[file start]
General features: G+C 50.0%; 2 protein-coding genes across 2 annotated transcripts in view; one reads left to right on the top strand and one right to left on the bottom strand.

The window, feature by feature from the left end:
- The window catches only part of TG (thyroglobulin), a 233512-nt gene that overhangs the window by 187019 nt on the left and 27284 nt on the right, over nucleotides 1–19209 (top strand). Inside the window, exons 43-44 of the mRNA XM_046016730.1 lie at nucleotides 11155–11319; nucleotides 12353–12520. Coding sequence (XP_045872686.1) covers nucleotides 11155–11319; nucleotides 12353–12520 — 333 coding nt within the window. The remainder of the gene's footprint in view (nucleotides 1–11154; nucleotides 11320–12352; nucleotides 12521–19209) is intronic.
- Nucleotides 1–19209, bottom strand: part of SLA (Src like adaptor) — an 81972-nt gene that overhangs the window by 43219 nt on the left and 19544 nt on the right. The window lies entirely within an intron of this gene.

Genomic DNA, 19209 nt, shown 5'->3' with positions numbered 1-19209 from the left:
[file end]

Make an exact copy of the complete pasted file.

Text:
General features: G+C 50.0%; 2 protein-coding genes across 2 annotated transcripts in view; one reads left to right on the top strand and one right to left on the bottom strand.

The window, feature by feature from the left end:
- The window catches only part of TG (thyroglobulin), a 233512-nt gene that overhangs the window by 187019 nt on the left and 27284 nt on the right, over nucleotides 1–19209 (top strand). Inside the window, exons 43-44 of the mRNA XM_046016730.1 lie at nucleotides 11155–11319; nucleotides 12353–12520. Coding sequence (XP_045872686.1) covers nucleotides 11155–11319; nucleotides 12353–12520 — 333 coding nt within the window. The remainder of the gene's footprint in view (nucleotides 1–11154; nucleotides 11320–12352; nucleotides 12521–19209) is intronic.
- Nucleotides 1–19209, bottom strand: part of SLA (Src like adaptor) — an 81972-nt gene that overhangs the window by 43219 nt on the left and 19544 nt on the right. The window lies entirely within an intron of this gene.

Genomic DNA, 19209 nt, shown 5'->3' with positions numbered 1-19209 from the left: